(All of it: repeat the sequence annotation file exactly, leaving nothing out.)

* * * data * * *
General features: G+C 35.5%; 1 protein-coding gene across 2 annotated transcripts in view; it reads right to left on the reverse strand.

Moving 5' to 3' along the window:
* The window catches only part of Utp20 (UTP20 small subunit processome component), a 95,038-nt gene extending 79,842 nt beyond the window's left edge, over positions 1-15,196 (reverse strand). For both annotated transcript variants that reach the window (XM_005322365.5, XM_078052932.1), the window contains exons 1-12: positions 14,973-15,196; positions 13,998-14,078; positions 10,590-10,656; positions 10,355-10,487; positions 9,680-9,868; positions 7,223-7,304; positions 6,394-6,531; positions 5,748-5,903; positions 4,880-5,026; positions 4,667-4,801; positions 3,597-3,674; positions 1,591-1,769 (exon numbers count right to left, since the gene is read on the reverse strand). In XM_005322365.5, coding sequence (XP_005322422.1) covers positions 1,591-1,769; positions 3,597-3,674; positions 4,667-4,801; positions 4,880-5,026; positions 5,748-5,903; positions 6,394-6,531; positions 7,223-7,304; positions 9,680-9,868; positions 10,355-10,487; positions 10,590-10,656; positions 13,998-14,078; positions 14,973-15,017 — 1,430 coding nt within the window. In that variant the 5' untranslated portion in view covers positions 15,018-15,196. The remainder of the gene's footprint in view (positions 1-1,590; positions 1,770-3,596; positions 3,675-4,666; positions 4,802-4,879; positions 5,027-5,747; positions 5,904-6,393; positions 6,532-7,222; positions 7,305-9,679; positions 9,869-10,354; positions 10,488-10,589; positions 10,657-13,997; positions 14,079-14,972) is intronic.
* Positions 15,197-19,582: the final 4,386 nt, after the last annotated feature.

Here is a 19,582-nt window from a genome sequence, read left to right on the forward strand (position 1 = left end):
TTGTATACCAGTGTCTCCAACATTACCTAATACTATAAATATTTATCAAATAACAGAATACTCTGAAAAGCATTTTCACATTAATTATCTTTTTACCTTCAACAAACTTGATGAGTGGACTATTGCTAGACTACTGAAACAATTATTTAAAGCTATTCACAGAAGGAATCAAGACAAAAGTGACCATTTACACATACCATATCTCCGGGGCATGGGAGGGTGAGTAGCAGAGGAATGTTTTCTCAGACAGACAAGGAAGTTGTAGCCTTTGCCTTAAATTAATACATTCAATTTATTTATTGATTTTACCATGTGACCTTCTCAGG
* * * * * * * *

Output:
General features: G+C 35.5%; 1 protein-coding gene across 2 annotated transcripts in view; it reads right to left on the reverse strand.

Moving 5' to 3' along the window:
* The window catches only part of Utp20 (UTP20 small subunit processome component), a 95,038-nt gene extending 79,842 nt beyond the window's left edge, over positions 1-15,196 (reverse strand). For both annotated transcript variants that reach the window (XM_005322365.5, XM_078052932.1), the window contains exons 1-12: positions 14,973-15,196; positions 13,998-14,078; positions 10,590-10,656; positions 10,355-10,487; positions 9,680-9,868; positions 7,223-7,304; positions 6,394-6,531; positions 5,748-5,903; positions 4,880-5,026; positions 4,667-4,801; positions 3,597-3,674; positions 1,591-1,769 (exon numbers count right to left, since the gene is read on the reverse strand). In XM_005322365.5, coding sequence (XP_005322422.1) covers positions 1,591-1,769; positions 3,597-3,674; positions 4,667-4,801; positions 4,880-5,026; positions 5,748-5,903; positions 6,394-6,531; positions 7,223-7,304; positions 9,680-9,868; positions 10,355-10,487; positions 10,590-10,656; positions 13,998-14,078; positions 14,973-15,017 — 1,430 coding nt within the window. In that variant the 5' untranslated portion in view covers positions 15,018-15,196. The remainder of the gene's footprint in view (positions 1-1,590; positions 1,770-3,596; positions 3,675-4,666; positions 4,802-4,879; positions 5,027-5,747; positions 5,904-6,393; positions 6,532-7,222; positions 7,305-9,679; positions 9,869-10,354; positions 10,488-10,589; positions 10,657-13,997; positions 14,079-14,972) is intronic.
* Positions 15,197-19,582: the final 4,386 nt, after the last annotated feature.

Here is a 19,582-nt window from a genome sequence, read left to right on the forward strand (position 1 = left end):
TTGTATACCAGTGTCTCCAACATTACCTAATACTATAAATATTTATCAAATAACAGAATACTCTGAAAAGCATTTTCACATTAATTATCTTTTTACCTTCAACAAACTTGATGAGTGGACTATTGCTAGACTACTGAAACAATTATTTAAAGCTATTCACAGAAGGAATCAAGACAAAAGTGACCATTTACACATACCATATCTCCGGGGCATGGGAGGGTGAGTAGCAGAGGAATGTTTTCTCAGACAGACAAGGAAGTTGTAGCCTTTGCCTTAAATTAATACATTCAATTTATTTATTGATTTTACCATGTGACCTTCTCAGG